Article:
"WAITING for Justice," the recent Post series on the city's courts by reporters Al Kamen and Ed Bruske, gave us a grim picture of delay and docket overload in Superior Court. Civil cases are backed up for almost three years; criminal cases are on hold for many months even though judges are shifted around to serve on the high-priority criminal matters. Other cities have similar problems, of course. A recent series in The New York Times about that city's criminal courts showed that they were in a state of collapse. This increased case load at the local court level has many causes: in criminal court, mandatory sentence laws make plea bargaining more difficult, and police, prosecutors and judges are under pressure from the public to arrest and convict more people on more serious charges; on the civil side, we are an increasingly litigious society in which every plaintiff is encouraged by publicity about extremely large jury awards and lawyers are advertising to convince the public that every misfortune can be assuaged by suing somebody.
The Kamen-Bruske piece that offered some conclusions was especially interesting. Cynics will be forgiven for having expected a simple plea for more judges, more prosecutors, more money. Instead we were offered a thoughtful list of suggested reforms, some of which will cost nothing at all. The civil calendar, for example, can be greatly reduced by moving more cases out of court and into arbitration. One example used in the series offers a good illustration. A physician and his wife waited more than a year for the court to settle a dispute over which of them was to have ownership of a single piece of property--their home--after a divorce. No complicated custody or alimony matters were involved, no corporation to be divided or pension rights disputed, just one house. Here is a matter that needn't be clogging the courts and taking judicial time. A competent arbitrator should be able to handle it at a fraction of the cost in time and money.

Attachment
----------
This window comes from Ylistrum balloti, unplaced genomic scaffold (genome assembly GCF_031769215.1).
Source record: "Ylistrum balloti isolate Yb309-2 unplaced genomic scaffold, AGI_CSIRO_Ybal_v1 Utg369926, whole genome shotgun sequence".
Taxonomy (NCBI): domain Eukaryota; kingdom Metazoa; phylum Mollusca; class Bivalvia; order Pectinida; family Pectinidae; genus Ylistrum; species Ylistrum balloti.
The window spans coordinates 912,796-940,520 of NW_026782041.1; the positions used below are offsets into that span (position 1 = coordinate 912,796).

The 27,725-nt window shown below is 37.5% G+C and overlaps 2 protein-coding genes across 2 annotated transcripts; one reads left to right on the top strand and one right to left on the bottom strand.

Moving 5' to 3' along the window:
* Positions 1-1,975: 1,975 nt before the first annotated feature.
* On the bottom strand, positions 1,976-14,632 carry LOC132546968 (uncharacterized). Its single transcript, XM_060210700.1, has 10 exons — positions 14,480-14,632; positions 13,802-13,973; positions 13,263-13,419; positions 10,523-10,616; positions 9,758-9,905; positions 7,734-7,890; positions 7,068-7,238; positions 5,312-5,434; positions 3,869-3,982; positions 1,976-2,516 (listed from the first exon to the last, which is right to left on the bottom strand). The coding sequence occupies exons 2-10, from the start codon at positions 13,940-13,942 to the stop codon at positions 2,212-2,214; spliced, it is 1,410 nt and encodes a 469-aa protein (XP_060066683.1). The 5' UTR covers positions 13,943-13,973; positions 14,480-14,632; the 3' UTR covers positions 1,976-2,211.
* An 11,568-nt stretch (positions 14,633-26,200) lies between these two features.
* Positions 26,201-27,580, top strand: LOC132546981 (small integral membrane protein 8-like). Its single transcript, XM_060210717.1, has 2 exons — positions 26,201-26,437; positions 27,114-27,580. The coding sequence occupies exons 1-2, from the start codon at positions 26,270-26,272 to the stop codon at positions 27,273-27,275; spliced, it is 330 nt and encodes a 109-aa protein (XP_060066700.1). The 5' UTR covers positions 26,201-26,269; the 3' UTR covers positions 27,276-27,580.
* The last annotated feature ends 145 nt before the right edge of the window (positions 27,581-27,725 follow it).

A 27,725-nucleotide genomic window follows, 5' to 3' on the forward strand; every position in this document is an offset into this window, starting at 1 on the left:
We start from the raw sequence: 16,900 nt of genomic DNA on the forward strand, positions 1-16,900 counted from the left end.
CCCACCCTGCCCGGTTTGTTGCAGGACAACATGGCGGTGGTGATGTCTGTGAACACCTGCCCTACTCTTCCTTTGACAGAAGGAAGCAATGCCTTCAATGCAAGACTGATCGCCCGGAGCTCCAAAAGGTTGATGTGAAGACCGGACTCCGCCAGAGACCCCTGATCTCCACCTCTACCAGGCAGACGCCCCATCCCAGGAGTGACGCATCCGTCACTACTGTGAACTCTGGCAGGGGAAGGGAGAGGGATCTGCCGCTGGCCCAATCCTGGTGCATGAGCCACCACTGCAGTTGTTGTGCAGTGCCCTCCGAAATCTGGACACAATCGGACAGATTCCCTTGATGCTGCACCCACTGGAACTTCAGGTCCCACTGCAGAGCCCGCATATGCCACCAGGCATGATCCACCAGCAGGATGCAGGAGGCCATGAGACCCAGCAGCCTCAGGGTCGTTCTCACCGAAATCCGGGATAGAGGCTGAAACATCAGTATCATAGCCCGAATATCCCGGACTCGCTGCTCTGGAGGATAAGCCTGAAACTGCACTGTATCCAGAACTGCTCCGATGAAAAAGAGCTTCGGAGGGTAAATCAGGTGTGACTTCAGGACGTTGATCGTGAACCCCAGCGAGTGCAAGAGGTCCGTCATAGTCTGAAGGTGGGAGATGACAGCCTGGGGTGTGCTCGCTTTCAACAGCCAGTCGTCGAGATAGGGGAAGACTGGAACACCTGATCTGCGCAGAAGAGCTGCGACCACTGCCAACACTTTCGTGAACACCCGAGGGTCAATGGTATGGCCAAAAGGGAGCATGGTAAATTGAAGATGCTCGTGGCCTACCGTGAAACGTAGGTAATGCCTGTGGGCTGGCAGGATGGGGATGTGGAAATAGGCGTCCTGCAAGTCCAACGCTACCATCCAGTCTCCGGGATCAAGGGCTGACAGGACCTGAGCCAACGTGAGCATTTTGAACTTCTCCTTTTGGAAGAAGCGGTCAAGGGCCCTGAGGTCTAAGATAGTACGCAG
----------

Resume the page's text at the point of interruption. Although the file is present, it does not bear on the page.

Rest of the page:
Another simple but obviously effective way to reduce the civil case load is to raise the jurisdictional limits in small claims court. Now, only disputes involving less than $750 can be settled in that fast, no- lawyer-needed forum. That figure has been the same since 1970 and should be revised, for example, to $2,500, as has been proposed by the Council for Court Excellence. The new ceiling would bring the District more in line with the limits in Maryland and Virginia and would take thousands of cases out of Superior Court.
Accelerating the processing of criminal cases is more difficult. Stringent time limits are hard to meet and carry a risk that important and complicated prosecutions might have to be dropped because the cases cannot be prepared in time. A less formal agreement among judges, prosecutors and defense attorneys--guidelines for progress in different kinds of cases--might work. So would a tough policy on granting continuances.
In the end, if we want a better, more efficient court system, we will undoubtedly have to spend more money. But we are fortunate in this city to be home base for a number of researchers, social scientists and legal experts who are studying the judicial system. Some of these very practical suggestions for reform come not from the lawyers and judges involved in the daily problems of Superior Court, but from outsiders who have studied these problems throughout the country and who can make some objective suggestions. It's time to try a few.